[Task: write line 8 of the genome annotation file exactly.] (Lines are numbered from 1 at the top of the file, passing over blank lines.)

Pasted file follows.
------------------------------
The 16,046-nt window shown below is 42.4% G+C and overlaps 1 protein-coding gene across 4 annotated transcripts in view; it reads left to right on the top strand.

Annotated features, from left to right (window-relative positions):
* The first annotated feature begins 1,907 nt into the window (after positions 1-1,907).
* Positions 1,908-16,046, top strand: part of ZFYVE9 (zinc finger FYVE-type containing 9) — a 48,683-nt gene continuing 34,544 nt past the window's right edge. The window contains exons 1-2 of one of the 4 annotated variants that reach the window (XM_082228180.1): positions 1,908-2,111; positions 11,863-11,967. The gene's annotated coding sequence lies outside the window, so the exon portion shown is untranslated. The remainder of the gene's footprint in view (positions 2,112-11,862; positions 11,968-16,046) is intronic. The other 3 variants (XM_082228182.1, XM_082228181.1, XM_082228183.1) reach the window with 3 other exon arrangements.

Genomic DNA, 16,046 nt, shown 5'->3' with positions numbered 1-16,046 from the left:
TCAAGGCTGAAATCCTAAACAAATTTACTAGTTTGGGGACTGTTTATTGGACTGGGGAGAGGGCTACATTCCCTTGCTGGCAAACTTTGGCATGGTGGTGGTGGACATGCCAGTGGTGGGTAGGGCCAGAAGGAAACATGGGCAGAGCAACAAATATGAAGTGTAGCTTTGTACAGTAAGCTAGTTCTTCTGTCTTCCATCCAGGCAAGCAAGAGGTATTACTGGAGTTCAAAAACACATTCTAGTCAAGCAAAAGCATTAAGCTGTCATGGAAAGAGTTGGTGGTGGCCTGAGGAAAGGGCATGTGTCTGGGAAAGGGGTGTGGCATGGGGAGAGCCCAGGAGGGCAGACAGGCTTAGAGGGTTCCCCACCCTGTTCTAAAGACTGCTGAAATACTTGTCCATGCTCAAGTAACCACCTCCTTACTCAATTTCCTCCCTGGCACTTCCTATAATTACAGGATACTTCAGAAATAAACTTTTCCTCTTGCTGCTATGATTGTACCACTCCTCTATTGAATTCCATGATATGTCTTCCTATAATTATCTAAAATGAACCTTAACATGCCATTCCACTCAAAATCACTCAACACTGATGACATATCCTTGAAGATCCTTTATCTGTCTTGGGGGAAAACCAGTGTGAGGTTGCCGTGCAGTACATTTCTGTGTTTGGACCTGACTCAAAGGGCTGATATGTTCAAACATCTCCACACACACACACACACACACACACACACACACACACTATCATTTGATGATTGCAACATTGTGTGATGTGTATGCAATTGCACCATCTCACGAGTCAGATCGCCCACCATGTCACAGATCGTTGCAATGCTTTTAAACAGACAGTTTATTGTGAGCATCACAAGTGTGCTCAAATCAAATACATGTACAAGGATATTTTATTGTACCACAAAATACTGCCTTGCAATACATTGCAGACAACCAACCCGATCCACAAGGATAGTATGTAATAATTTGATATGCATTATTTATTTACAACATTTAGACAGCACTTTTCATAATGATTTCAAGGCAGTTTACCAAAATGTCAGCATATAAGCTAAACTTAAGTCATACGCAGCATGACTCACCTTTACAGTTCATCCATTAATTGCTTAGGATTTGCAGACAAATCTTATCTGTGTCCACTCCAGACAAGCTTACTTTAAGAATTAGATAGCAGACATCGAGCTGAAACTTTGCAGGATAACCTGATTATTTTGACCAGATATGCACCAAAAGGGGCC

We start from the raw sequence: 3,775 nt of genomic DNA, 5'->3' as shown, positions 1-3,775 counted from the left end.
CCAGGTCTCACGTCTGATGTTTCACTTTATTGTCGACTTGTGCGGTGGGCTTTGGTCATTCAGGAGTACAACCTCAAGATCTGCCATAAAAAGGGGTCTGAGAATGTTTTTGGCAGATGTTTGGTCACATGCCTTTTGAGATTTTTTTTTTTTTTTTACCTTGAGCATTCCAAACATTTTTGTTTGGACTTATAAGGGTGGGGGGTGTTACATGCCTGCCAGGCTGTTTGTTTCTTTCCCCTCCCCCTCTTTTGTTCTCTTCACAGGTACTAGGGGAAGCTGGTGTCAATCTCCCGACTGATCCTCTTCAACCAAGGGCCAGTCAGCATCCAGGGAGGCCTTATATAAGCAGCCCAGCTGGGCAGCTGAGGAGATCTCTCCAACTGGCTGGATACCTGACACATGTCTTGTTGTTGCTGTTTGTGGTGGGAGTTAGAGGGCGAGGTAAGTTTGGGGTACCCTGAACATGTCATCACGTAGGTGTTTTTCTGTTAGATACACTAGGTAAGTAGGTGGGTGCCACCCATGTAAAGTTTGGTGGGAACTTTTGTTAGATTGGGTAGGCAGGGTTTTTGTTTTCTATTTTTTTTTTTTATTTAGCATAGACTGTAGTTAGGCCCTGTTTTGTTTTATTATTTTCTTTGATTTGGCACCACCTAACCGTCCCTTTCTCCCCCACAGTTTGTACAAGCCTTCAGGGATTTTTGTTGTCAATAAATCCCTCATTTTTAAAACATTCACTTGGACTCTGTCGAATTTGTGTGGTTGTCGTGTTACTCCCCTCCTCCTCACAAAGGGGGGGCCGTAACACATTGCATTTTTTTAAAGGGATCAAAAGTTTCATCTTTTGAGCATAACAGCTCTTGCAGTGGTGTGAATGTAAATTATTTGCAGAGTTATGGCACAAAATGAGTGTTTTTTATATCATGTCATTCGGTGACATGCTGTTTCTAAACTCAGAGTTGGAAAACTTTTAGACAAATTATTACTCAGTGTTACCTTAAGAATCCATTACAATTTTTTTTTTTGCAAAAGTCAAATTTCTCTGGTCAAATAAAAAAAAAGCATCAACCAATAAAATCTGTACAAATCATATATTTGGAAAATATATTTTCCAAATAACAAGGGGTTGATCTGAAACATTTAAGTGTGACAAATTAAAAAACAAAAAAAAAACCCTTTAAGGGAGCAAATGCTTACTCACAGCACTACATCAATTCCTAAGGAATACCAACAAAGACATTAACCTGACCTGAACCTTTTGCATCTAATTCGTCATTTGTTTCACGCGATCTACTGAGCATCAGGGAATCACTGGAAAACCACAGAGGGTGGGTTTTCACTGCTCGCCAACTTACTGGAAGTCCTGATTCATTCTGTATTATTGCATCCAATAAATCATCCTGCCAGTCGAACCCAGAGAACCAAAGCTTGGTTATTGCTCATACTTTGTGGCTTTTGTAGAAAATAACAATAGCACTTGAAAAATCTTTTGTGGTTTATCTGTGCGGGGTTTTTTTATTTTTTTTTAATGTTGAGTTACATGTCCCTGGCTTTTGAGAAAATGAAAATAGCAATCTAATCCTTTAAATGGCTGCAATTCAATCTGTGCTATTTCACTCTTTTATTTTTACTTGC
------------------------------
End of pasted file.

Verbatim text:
CCAGGTCTCACGTCTGATGTTTCACTTTATTGTCGACTTGTGCGGTGGGCTTTGGTCATTCAGGAGTACAACCTCAAGATCTGCCATAAAAAGGGGTCTGAGAATGTTTTTGGCAGATGTTTGGTCACATGCCTTTTGAGATTTTTTTTTTTTTTTTACCTTGAGCATTCCAAACATTTTTGTTTGGACTTATAAGGGTGGGGGGTGTTACATGCCTGCCAGGCTGTTTGTTTCTTTCCCCTCCCCCTCTTTTGTTCTCTTCACAGGTACTAGGGGAAGCTGGTGTCAATCTCCCGACTGATCCTCTTCAACCAAGGGCCAGTCAGCATCCAGGGAGGCCTTATATAAGCAGCCCAGCTGGGCAGCTGAGGAGATCTCTCCAACTGGCTGGATACCTGACACATGTCTTGTTGTTGCTGTTTGTGGTGGGAGTTAGAGGGCGAGGTAAGTTTGGGGTACCCTGAACATGTCATCACGTAGGTGTTTTTCTGTTAGATACACTAGGTAAGTAGGTGGGTGCCACCCATGTAAAGTTTGGTGGGAACTTTTGTTAGATTGGGTAGGCAGGGTTTTTGTTTTCTATTTTTTTTTTTTATTTAGCATAGACTGTAGTTAGGCCCTGTTTTGTTTTATTATTTTCTTTGATTTGGCACCACCTAACCGTCCCTTTCTCCCCCACAGTTTGTACAAGCCTTCAGGGATTTTTGTTGTCAATAAATCCCTCATTTTTAAAACATTCACTTGGACTCTGTCGAATTTGTGTGGTTGTCGTGTTACTCCCCTCCTCCTCACAAAGGGGGGGCCGTAACACATTGCATTTTTTTAAAGGGATCAAAAGTTTCATCTTTTGAGCATAACAGCTCTTGCAGTGGTGTGAATGTAAATTATTTGCAGAGTTATGGCACAAAATGAGTGTTTTTTATATCATGTCATTCGGTGACATGCTGTTTCTAAACTCAGAGTTGGAAAACTTTTAGACAAATTATTACTCAGTGTTACCTTAAGAATCCATTACAATTTTTTTTTTTGCAAAAGTCAAATTTCTCTGGTCAAATAAAAAAAAAGCATCAACCAATAAAATCTGTACAAATCATATATTTGGAAAATATATTTTCCAAATAACAAGGGGTTGATCTGAAACATTTAAGTGTGACAAATTAAAAAACAAAAAAAAAACCCTTTAAGGGAGCAAATGCTTACTCACAGCACTACATCAATTCCTAAGGAATACCAACAAAGACATTAACCTGACCTGAACCTTTTGCATCTAATTCGTCATTTGTTTCACGCGATCTACTGAGCATCAGGGAATCACTGGAAAACCACAGAGGGTGGGTTTTCACTGCTCGCCAACTTACTGGAAGTCCTGATTCATTCTGTATTATTGCATCCAATAAATCATCCTGCCAGTCGAACCCAGAGAACCAAAGCTTGGTTATTGCTCATACTTTGTGGCTTTTGTAGAAAATAACAATAGCACTTGAAAAATCTTTTGTGGTTTATCTGTGCGGGGTTTTTTTATTTTTTTTTAATGTTGAGTTACATGTCCCTGGCTTTTGAGAAAATGAAAATAGCAATCTAATCCTTTAAATGGCTGCAATTCAATCTGTGCTATTTCACTCTTTTATTTTTACTTGC